If so, the Sky router is actually a Netgear DG834GT which is a fairly decent and configurable home firewall/dhcp/Super G (108Mbps) router and 4 port 10/100 switch with settings for both incoming and outgoing blocking etc. The only thing is, the adsl modem firmware is set by Sky and not upgradeable and Sky are behind by about 1 upgrade. A lot of Adsl companies are using the same thing and with Sky and several more you can get up to (providing you're close-ish to an upgraded exchange) 16MBips for cheap and that also gives you 768kbips upover which can still be useful even if you can't get the full speed on download, especially if you're VNC'ing in from the internet.
    I have four machines in a large-ish house which serve video and all I've done, after going mainly wireless, is feed the 10/100 into a second Netgear RangeMax Next with 300MBips and extended coverage to ensure the 3 other machines have enough bandwidth to share HD video and can get the benefits of more speed at distances which would knock a non extended range router down too far for a video type feed. The second (RangeMax) wifi is the earlier Draft 1 RangeMax which has what looks like a plugin wifi card but seems to give better speeds than the later one with no visible aerials.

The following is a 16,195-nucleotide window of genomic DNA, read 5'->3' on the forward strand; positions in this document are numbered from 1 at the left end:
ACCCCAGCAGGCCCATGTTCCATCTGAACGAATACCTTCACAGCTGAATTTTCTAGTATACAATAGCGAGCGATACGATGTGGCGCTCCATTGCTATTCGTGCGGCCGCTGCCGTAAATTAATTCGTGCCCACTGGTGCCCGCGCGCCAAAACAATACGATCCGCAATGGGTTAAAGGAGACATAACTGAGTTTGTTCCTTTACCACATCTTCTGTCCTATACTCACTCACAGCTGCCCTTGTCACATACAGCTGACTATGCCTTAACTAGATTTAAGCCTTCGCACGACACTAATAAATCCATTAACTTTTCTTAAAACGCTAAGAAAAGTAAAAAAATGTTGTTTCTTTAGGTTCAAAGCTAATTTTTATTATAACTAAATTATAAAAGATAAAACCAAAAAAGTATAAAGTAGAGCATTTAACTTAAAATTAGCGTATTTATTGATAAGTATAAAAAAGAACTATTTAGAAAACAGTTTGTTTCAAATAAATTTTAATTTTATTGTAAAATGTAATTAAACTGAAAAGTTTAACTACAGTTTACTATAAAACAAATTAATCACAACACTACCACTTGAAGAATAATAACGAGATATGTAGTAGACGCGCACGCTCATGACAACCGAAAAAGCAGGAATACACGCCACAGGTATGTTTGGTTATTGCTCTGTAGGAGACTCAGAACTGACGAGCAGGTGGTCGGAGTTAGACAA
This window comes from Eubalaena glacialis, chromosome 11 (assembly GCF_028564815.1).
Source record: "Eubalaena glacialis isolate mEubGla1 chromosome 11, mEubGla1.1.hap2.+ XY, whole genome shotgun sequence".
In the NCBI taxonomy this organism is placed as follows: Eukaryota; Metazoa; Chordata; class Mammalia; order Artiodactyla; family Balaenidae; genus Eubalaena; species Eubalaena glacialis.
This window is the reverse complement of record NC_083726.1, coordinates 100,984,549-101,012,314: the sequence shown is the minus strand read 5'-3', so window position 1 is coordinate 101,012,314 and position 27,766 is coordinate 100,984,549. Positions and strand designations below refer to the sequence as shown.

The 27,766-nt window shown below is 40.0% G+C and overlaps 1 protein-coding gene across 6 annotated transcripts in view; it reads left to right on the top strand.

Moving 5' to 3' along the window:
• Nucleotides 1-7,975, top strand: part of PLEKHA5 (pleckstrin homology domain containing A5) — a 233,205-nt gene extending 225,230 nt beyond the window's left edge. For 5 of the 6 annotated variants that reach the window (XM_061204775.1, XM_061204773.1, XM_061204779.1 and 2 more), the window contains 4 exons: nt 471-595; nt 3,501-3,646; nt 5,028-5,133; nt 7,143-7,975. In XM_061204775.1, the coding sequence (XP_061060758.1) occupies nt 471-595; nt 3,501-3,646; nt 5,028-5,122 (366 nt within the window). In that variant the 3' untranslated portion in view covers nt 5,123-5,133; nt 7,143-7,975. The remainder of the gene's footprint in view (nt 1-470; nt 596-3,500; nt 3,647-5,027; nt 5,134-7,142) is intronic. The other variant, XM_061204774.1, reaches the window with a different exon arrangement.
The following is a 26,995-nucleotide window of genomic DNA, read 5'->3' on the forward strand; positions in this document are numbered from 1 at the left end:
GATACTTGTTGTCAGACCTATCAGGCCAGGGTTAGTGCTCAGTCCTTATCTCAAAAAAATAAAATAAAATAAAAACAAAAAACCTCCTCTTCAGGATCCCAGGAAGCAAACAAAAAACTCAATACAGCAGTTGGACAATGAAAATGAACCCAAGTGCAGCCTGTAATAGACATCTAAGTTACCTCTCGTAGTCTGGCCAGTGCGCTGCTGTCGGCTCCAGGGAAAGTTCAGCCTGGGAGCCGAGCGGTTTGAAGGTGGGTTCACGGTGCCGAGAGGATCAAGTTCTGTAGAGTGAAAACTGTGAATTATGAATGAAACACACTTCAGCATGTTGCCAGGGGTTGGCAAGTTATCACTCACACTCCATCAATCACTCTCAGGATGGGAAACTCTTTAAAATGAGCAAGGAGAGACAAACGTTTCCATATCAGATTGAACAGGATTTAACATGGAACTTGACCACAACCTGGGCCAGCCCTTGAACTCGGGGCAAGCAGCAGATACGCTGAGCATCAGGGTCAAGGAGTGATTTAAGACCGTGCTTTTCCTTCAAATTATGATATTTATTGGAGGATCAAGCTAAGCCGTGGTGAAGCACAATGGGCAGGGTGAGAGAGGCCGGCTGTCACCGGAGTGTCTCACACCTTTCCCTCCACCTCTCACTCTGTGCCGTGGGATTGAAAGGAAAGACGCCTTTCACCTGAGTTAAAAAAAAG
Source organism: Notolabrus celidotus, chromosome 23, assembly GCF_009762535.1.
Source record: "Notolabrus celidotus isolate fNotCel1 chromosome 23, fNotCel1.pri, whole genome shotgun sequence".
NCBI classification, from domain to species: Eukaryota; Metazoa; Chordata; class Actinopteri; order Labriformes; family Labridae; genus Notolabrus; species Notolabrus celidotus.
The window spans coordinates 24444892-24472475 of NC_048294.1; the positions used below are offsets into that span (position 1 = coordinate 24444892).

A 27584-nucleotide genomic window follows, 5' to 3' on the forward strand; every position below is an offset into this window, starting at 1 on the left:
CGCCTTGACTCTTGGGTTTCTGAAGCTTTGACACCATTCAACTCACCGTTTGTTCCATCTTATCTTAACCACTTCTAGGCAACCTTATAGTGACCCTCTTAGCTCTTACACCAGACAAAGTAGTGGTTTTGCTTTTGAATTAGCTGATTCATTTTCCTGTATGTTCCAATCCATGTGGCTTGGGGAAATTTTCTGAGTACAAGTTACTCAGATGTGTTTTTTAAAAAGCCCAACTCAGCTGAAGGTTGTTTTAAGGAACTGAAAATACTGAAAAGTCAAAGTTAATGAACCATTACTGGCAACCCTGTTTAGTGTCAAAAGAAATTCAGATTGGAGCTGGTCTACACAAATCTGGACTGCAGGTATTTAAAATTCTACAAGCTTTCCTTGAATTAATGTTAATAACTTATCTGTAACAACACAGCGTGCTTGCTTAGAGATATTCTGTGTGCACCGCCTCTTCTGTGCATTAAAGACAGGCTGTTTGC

Several of my neighbours can pick up both for several hundred yards when I've had both wifi's switched on and all have been able to get sufficient bandwidth for HD or at least enough for a good feed speed. The only thing we've all noticed tho' is that the RangeMax operates on a fixed channel (6) but other (5) people in the area have been able to shift their channels away from mine (with some help and explanation from me) and they can still get their Super G speed in their house and garden. Unfortunately, when operating the 2 Netgears, the main incoming one is also fixed to channel 6 if you want Super G enabled but we have tried the two separated by wired 10/100 across a big lounge and with different sub nets for wifi on each and it is still possible to get the video feed running to different machines. Of course, if you have an XP or Vista machine (and probably Linux or BSD) with 2 or more subnets running to different machines for whatever reason, you can bridge the subnets to enable the machines to share data from each other or a central machine with 2 or more nics in.